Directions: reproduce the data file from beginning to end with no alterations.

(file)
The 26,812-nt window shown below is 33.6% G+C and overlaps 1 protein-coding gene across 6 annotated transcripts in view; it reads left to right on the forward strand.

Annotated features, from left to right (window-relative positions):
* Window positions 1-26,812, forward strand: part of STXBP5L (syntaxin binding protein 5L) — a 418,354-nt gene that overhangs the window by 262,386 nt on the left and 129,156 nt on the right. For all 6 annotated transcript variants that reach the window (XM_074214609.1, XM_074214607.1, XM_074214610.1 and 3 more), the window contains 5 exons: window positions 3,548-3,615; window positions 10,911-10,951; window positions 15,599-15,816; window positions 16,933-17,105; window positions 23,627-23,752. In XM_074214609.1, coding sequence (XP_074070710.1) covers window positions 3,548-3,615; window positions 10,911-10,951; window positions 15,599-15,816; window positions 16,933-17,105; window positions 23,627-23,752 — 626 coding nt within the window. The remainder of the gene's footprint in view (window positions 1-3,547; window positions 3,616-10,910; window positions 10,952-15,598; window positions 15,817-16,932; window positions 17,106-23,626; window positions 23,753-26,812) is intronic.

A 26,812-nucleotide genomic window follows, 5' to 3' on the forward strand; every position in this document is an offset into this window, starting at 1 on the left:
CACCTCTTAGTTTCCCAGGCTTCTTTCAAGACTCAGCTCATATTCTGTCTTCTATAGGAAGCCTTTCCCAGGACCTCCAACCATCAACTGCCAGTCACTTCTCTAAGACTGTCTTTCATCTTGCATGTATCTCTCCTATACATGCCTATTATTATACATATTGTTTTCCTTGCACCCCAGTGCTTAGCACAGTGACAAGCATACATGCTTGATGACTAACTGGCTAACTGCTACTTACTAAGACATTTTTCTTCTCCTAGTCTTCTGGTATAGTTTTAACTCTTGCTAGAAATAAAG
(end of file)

The 26,812-nt window shown below is 33.6% G+C and overlaps 1 protein-coding gene across 6 annotated transcripts in view; it reads left to right on the forward strand.

Annotated features, from left to right (window-relative positions):
* Window positions 1-26,812, forward strand: part of STXBP5L (syntaxin binding protein 5L) — a 418,354-nt gene that overhangs the window by 262,386 nt on the left and 129,156 nt on the right. For all 6 annotated transcript variants that reach the window (XM_074214609.1, XM_074214607.1, XM_074214610.1 and 3 more), the window contains 5 exons: window positions 3,548-3,615; window positions 10,911-10,951; window positions 15,599-15,816; window positions 16,933-17,105; window positions 23,627-23,752. In XM_074214609.1, coding sequence (XP_074070710.1) covers window positions 3,548-3,615; window positions 10,911-10,951; window positions 15,599-15,816; window positions 16,933-17,105; window positions 23,627-23,752 — 626 coding nt within the window. The remainder of the gene's footprint in view (window positions 1-3,547; window positions 3,616-10,910; window positions 10,952-15,598; window positions 15,817-16,932; window positions 17,106-23,626; window positions 23,753-26,812) is intronic.

A 26,812-nucleotide genomic window follows, 5' to 3' on the forward strand; every position in this document is an offset into this window, starting at 1 on the left:
CACCTCTTAGTTTCCCAGGCTTCTTTCAAGACTCAGCTCATATTCTGTCTTCTATAGGAAGCCTTTCCCAGGACCTCCAACCATCAACTGCCAGTCACTTCTCTAAGACTGTCTTTCATCTTGCATGTATCTCTCCTATACATGCCTATTATTATACATATTGTTTTCCTTGCACCCCAGTGCTTAGCACAGTGACAAGCATACATGCTTGATGACTAACTGGCTAACTGCTACTTACTAAGACATTTTTCTTCTCCTAGTCTTCTGGTATAGTTTTAACTCTTGCTAGAAATAAAG